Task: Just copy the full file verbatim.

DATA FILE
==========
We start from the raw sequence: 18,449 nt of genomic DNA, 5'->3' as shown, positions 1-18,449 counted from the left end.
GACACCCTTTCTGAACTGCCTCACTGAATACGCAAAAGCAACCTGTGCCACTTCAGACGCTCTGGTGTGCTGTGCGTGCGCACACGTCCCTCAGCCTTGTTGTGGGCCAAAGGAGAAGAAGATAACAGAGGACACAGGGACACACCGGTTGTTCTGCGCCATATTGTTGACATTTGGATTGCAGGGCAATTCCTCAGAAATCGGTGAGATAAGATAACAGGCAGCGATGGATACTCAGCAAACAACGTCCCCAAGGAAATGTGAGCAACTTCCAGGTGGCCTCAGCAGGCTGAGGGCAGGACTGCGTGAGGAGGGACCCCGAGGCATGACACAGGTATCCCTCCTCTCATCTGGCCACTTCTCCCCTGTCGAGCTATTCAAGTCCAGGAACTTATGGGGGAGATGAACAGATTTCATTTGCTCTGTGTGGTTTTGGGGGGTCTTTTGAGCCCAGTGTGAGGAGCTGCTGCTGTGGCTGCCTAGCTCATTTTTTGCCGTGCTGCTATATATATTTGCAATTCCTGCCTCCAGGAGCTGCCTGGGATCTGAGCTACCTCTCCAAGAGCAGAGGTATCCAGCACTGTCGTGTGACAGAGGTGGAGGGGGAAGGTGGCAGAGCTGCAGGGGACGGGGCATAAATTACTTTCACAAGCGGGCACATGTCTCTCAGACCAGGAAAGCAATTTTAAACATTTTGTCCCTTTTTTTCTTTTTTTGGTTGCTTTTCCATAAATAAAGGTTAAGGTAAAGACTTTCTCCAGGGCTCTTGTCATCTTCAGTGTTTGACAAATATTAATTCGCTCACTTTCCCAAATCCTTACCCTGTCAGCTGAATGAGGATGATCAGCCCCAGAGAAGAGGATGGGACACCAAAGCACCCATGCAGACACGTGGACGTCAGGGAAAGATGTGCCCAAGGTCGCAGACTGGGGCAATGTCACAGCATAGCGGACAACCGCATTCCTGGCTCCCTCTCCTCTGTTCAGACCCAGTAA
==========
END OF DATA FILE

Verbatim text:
We start from the raw sequence: 18,449 nt of genomic DNA, 5'->3' as shown, positions 1-18,449 counted from the left end.
GACACCCTTTCTGAACTGCCTCACTGAATACGCAAAAGCAACCTGTGCCACTTCAGACGCTCTGGTGTGCTGTGCGTGCGCACACGTCCCTCAGCCTTGTTGTGGGCCAAAGGAGAAGAAGATAACAGAGGACACAGGGACACACCGGTTGTTCTGCGCCATATTGTTGACATTTGGATTGCAGGGCAATTCCTCAGAAATCGGTGAGATAAGATAACAGGCAGCGATGGATACTCAGCAAACAACGTCCCCAAGGAAATGTGAGCAACTTCCAGGTGGCCTCAGCAGGCTGAGGGCAGGACTGCGTGAGGAGGGACCCCGAGGCATGACACAGGTATCCCTCCTCTCATCTGGCCACTTCTCCCCTGTCGAGCTATTCAAGTCCAGGAACTTATGGGGGAGATGAACAGATTTCATTTGCTCTGTGTGGTTTTGGGGGGTCTTTTGAGCCCAGTGTGAGGAGCTGCTGCTGTGGCTGCCTAGCTCATTTTTTGCCGTGCTGCTATATATATTTGCAATTCCTGCCTCCAGGAGCTGCCTGGGATCTGAGCTACCTCTCCAAGAGCAGAGGTATCCAGCACTGTCGTGTGACAGAGGTGGAGGGGGAAGGTGGCAGAGCTGCAGGGGACGGGGCATAAATTACTTTCACAAGCGGGCACATGTCTCTCAGACCAGGAAAGCAATTTTAAACATTTTGTCCCTTTTTTTCTTTTTTTGGTTGCTTTTCCATAAATAAAGGTTAAGGTAAAGACTTTCTCCAGGGCTCTTGTCATCTTCAGTGTTTGACAAATATTAATTCGCTCACTTTCCCAAATCCTTACCCTGTCAGCTGAATGAGGATGATCAGCCCCAGAGAAGAGGATGGGACACCAAAGCACCCATGCAGACACGTGGACGTCAGGGAAAGATGTGCCCAAGGTCGCAGACTGGGGCAATGTCACAGCATAGCGGACAACCGCATTCCTGGCTCCCTCTCCTCTGTTCAGACCCAGTAA